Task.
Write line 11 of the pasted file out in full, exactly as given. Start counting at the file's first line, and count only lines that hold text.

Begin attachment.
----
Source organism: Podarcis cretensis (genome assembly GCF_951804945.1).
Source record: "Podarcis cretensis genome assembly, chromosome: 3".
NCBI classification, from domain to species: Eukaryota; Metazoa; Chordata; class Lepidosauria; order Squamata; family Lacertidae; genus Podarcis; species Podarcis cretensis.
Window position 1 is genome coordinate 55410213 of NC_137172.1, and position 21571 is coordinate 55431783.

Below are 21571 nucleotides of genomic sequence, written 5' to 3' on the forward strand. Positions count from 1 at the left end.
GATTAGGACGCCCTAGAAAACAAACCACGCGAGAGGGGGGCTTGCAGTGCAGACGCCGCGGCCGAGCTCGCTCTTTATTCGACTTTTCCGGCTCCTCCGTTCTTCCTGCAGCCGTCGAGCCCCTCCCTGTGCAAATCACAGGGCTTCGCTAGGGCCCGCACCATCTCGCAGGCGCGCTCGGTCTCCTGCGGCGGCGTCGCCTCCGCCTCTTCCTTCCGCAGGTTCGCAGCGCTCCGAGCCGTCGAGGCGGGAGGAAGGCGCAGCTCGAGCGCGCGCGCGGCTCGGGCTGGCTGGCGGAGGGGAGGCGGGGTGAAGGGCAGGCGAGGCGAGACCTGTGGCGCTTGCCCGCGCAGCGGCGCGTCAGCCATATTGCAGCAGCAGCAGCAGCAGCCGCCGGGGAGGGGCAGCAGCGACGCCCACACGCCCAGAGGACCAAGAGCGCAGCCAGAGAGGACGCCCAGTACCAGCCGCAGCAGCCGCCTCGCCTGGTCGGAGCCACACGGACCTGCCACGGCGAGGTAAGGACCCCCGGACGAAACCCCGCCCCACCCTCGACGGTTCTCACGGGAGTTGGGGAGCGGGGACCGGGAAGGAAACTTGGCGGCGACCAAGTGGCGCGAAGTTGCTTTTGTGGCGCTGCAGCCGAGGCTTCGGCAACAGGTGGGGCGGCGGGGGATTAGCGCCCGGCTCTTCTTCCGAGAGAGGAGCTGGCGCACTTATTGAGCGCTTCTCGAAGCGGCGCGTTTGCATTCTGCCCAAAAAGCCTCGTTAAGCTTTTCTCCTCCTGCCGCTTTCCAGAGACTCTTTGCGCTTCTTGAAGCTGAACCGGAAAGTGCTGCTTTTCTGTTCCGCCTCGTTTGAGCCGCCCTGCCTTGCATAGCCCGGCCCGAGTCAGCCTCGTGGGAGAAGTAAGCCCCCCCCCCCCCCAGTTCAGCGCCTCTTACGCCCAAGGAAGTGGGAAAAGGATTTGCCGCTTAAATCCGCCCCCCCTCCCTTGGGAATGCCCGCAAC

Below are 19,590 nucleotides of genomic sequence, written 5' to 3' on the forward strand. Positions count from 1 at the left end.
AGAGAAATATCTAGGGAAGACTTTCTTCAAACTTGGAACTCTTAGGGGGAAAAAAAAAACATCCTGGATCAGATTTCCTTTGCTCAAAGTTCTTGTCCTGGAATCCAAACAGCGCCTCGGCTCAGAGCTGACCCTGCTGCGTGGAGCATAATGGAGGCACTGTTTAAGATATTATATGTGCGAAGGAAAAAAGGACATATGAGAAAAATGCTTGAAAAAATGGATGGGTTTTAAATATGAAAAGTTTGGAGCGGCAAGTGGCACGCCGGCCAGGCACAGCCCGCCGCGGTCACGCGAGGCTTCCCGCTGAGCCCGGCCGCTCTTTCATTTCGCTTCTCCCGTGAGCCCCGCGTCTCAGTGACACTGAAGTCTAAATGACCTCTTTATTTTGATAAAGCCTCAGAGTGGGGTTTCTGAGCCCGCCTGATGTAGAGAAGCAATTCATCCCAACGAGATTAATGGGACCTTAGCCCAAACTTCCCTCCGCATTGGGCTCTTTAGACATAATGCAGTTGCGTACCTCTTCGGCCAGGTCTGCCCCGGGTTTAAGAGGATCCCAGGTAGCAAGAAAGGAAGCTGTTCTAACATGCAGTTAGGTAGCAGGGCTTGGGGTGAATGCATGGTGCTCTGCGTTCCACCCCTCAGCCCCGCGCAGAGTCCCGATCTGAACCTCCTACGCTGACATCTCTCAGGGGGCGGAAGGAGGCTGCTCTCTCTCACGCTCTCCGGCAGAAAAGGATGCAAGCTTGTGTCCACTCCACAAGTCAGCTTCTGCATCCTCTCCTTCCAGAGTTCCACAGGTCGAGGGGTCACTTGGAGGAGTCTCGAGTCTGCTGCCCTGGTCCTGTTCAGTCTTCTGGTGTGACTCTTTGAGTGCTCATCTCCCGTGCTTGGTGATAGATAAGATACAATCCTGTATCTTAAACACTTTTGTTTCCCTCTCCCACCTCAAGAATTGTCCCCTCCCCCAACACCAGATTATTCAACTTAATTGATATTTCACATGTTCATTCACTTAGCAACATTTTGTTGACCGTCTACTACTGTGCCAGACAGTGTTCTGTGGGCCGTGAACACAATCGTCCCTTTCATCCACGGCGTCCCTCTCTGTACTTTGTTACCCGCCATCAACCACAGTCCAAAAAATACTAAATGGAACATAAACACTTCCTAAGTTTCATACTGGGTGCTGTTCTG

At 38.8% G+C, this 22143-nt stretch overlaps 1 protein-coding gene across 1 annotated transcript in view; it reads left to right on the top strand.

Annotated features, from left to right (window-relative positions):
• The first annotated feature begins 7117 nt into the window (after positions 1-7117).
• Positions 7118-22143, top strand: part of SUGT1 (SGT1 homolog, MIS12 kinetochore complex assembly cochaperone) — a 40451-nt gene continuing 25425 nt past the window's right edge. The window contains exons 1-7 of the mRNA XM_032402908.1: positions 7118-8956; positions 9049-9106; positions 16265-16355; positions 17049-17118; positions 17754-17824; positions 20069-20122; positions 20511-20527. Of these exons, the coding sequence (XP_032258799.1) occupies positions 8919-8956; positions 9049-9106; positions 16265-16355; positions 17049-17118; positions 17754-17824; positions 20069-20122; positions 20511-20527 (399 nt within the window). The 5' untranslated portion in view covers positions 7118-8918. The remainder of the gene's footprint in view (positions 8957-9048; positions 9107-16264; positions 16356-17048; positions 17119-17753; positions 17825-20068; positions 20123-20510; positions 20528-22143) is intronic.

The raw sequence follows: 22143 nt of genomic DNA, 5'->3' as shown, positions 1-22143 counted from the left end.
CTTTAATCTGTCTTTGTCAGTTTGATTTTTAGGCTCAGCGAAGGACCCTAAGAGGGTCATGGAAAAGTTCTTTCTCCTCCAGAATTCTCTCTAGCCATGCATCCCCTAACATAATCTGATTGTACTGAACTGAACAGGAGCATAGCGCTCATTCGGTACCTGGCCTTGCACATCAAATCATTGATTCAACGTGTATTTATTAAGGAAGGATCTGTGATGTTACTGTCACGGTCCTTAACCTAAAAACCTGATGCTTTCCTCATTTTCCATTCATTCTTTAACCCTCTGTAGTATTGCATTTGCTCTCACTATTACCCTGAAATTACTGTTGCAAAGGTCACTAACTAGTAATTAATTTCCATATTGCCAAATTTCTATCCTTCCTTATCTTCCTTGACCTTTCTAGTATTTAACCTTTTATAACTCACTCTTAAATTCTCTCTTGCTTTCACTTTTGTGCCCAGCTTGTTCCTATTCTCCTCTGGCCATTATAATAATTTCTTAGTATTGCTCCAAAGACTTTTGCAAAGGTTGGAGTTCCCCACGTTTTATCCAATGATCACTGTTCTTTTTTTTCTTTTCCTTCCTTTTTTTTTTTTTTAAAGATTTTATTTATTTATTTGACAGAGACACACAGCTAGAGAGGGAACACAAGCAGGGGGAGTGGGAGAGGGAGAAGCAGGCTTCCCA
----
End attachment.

• The first annotated feature begins 7117 nt into the window (after positions 1-7117).